now you can use her as stock for knife making

Matthew Thomas says:

Anything can be fixed. It just takes the will to do it, and some knowledge.
I would say, take this setback and turn it around, find a way to fix the
raker or find someone who can fix it, and get that tool functional.
I’ve seen documentaries of people fixing junked Sherman tanks. Somebody
knows how to fix that saw.

Wouldn’t THAT make a great video.

Bradford Taylor says:

Does Filson make a black armband?

Jake Jones says:

Sorry for your loss! Hope you can bounce back! 

Rodrigo Marques says:

Whas this video serious?

Earl Rumble says:

Would it be possible to make two shorter saws out of Meghan?

John Ketchersid says:

Although the process will take me a few weeks, even with the help of folks
and resources at Georgia Tech research institute as well as a meaningful
number of called in favors I can with confidence state that a gas
deposition method using a mix derived from a spectroscopic analysis of the
rakers on either side of the broken one sampled at 10 locations each
1/128th in increments will restore the material. Next would be microscopic
granularity analysis, Rockwell and flexural analysis to tell us how the new
material will be treated to result in like characteristics of the other two
rakers. If you have the chips that will greatly simplify the process. God
gave me a big sweaty bunch of brains for a reason. I feel this is one of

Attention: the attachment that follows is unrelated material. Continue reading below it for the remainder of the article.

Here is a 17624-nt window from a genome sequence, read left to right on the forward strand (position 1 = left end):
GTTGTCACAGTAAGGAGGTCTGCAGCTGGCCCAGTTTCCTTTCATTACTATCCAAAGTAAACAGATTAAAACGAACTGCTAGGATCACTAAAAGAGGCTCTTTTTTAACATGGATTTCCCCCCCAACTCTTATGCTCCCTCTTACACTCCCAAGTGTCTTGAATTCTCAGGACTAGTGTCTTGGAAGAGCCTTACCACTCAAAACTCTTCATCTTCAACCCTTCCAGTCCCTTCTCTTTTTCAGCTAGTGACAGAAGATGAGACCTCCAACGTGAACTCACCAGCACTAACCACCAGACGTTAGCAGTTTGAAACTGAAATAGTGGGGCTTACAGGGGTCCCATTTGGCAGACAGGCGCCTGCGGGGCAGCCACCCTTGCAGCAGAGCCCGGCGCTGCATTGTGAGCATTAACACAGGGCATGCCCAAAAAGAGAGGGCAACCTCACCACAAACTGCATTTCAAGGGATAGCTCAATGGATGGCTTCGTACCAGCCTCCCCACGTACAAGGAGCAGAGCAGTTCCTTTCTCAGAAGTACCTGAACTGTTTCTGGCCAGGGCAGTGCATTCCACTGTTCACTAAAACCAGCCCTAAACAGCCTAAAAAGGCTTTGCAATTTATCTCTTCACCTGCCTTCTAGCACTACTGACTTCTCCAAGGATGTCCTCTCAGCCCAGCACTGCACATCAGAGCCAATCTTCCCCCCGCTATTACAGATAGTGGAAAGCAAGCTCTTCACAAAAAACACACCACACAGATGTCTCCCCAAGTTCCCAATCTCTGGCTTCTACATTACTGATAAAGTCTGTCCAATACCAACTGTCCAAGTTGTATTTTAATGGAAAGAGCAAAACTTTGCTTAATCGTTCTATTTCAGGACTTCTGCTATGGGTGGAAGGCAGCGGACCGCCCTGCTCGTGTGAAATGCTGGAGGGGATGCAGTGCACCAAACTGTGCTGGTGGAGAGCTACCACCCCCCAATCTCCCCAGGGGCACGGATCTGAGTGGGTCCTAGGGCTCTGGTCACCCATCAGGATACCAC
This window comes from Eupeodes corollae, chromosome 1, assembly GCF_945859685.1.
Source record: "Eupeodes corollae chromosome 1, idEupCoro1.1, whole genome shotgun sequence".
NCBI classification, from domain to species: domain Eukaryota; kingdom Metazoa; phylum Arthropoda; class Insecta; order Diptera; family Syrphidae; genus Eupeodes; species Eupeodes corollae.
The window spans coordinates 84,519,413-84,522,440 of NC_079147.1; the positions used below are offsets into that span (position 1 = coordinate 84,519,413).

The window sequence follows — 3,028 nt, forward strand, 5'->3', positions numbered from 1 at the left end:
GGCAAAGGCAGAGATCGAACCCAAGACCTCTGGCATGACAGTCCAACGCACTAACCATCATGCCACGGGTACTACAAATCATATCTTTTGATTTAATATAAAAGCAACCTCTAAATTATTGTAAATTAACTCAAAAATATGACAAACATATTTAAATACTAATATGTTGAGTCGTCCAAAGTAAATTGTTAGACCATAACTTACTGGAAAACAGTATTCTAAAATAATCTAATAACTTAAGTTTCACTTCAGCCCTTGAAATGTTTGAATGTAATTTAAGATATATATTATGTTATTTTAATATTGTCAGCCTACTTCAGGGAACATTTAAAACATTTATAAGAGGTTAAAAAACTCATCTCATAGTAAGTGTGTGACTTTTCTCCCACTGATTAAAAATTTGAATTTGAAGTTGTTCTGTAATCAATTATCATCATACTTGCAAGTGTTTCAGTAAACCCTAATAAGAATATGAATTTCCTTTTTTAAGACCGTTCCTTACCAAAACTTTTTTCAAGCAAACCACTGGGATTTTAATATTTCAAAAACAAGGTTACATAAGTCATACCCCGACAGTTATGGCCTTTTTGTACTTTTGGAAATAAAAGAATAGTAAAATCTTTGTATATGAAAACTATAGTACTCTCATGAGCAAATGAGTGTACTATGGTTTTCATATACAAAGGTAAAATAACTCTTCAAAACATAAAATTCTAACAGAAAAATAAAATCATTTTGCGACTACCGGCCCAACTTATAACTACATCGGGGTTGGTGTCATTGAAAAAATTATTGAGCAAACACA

them. If you would like her resurrected let me know. Check my LinkedIn for
fat sweaty brain confirmation.

Hoots McNabb says:

endeavor to persevere!!!!!

Alfonso Casillas says:

Nothing last forever

Joey Ogden says:

If you don’t think it can be repaired and don’t want to use it with the
broken raker, why not use it specifically for sharpening practise?
Presumably if the steel is brittle, it’ll be more dificult to work than
good steel, which means that when you sharpen the new saw it’ll seem easy
in comparison. Even if the saw only gets used for learning, it’s better
than retiring a good tool altogether.

Chuck Stevens says:

build that tooth back up fix it

pyro8818ak47 says:

Hold a piece of brass on the back side and build it back up with HARD
welding wire and file it back into shape

Mark Thomas Hobbies says:

sorry that happend. but i will voice my lack of knowledge when it comes to
these saws.. it still has a half a racker. it should still clear the path..
is it a center racker? if not then a shorter stroke would still make her
usable. again sorry.


Jennifer Springhorn says:

Not knowing much about sharpening saws, I was wondering how do you gauge
the tops of the teeth along it’s length. If one tooth is slightly longer
then I think it would be more prone to stress at that point.

liveinmyamerica says:

A friend of mine builds brake lines and power steering hoses that
withstands hundreds of lbs of pressure and have to be tested and approved
before put into service. A lot of the welds are done with silver solder, I
don’t know it you found the broken piece but it is amazing stuff. At least
you could paint a picture of Mt Fuji on it and put it on your office wall. 

Felix Elizondo says:

At least you use it

very handy of course says:

geez drop the gloom , take it and the tooth to someone with TIG welder / or
braze it and then send it to someone who can spot temper or have the teeth
edges tempered like a they do a samurai sword with that clay or mud on the
saw — look it up here on YT — my god this so fixable